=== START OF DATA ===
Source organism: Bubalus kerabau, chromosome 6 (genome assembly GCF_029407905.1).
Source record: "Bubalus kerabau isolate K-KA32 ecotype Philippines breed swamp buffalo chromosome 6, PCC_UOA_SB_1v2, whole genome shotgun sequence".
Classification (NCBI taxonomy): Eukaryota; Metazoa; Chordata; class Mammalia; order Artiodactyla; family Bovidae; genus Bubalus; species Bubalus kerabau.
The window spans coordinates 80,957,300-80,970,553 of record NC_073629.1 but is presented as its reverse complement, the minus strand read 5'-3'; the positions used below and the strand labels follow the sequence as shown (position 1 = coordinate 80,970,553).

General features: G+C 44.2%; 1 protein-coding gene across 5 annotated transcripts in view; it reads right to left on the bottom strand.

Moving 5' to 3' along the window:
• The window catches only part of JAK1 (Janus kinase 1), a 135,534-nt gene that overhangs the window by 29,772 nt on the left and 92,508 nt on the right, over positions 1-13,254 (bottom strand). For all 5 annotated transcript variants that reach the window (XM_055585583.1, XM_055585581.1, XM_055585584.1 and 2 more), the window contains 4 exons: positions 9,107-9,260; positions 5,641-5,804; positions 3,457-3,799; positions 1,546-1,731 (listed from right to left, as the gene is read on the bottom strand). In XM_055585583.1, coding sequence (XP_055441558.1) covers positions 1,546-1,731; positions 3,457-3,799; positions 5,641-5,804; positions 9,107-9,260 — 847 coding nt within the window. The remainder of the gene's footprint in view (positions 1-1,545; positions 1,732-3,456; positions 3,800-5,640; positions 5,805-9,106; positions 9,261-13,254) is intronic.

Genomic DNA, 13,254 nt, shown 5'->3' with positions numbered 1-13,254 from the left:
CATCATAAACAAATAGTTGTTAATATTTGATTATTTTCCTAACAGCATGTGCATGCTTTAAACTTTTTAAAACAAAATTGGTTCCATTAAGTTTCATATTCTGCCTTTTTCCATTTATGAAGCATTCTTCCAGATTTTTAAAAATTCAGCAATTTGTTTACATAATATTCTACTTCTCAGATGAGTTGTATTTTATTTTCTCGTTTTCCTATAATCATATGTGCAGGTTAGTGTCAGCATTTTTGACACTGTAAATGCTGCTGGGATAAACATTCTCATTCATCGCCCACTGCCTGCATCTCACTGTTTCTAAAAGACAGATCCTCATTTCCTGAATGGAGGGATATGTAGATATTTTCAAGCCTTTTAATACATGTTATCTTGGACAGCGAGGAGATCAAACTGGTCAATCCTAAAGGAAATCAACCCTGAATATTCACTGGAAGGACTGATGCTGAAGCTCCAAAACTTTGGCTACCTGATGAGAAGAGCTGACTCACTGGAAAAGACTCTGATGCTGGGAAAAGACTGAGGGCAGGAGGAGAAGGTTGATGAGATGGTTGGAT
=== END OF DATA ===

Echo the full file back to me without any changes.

Source organism: Bubalus kerabau, chromosome 6 (genome assembly GCF_029407905.1).
Source record: "Bubalus kerabau isolate K-KA32 ecotype Philippines breed swamp buffalo chromosome 6, PCC_UOA_SB_1v2, whole genome shotgun sequence".
Classification (NCBI taxonomy): Eukaryota; Metazoa; Chordata; class Mammalia; order Artiodactyla; family Bovidae; genus Bubalus; species Bubalus kerabau.
The window spans coordinates 80,957,300-80,970,553 of record NC_073629.1 but is presented as its reverse complement, the minus strand read 5'-3'; the positions used below and the strand labels follow the sequence as shown (position 1 = coordinate 80,970,553).

General features: G+C 44.2%; 1 protein-coding gene across 5 annotated transcripts in view; it reads right to left on the bottom strand.

Moving 5' to 3' along the window:
• The window catches only part of JAK1 (Janus kinase 1), a 135,534-nt gene that overhangs the window by 29,772 nt on the left and 92,508 nt on the right, over positions 1-13,254 (bottom strand). For all 5 annotated transcript variants that reach the window (XM_055585583.1, XM_055585581.1, XM_055585584.1 and 2 more), the window contains 4 exons: positions 9,107-9,260; positions 5,641-5,804; positions 3,457-3,799; positions 1,546-1,731 (listed from right to left, as the gene is read on the bottom strand). In XM_055585583.1, coding sequence (XP_055441558.1) covers positions 1,546-1,731; positions 3,457-3,799; positions 5,641-5,804; positions 9,107-9,260 — 847 coding nt within the window. The remainder of the gene's footprint in view (positions 1-1,545; positions 1,732-3,456; positions 3,800-5,640; positions 5,805-9,106; positions 9,261-13,254) is intronic.

Genomic DNA, 13,254 nt, shown 5'->3' with positions numbered 1-13,254 from the left:
CATCATAAACAAATAGTTGTTAATATTTGATTATTTTCCTAACAGCATGTGCATGCTTTAAACTTTTTAAAACAAAATTGGTTCCATTAAGTTTCATATTCTGCCTTTTTCCATTTATGAAGCATTCTTCCAGATTTTTAAAAATTCAGCAATTTGTTTACATAATATTCTACTTCTCAGATGAGTTGTATTTTATTTTCTCGTTTTCCTATAATCATATGTGCAGGTTAGTGTCAGCATTTTTGACACTGTAAATGCTGCTGGGATAAACATTCTCATTCATCGCCCACTGCCTGCATCTCACTGTTTCTAAAAGACAGATCCTCATTTCCTGAATGGAGGGATATGTAGATATTTTCAAGCCTTTTAATACATGTTATCTTGGACAGCGAGGAGATCAAACTGGTCAATCCTAAAGGAAATCAACCCTGAATATTCACTGGAAGGACTGATGCTGAAGCTCCAAAACTTTGGCTACCTGATGAGAAGAGCTGACTCACTGGAAAAGACTCTGATGCTGGGAAAAGACTGAGGGCAGGAGGAGAAGGTTGATGAGATGGTTGGAT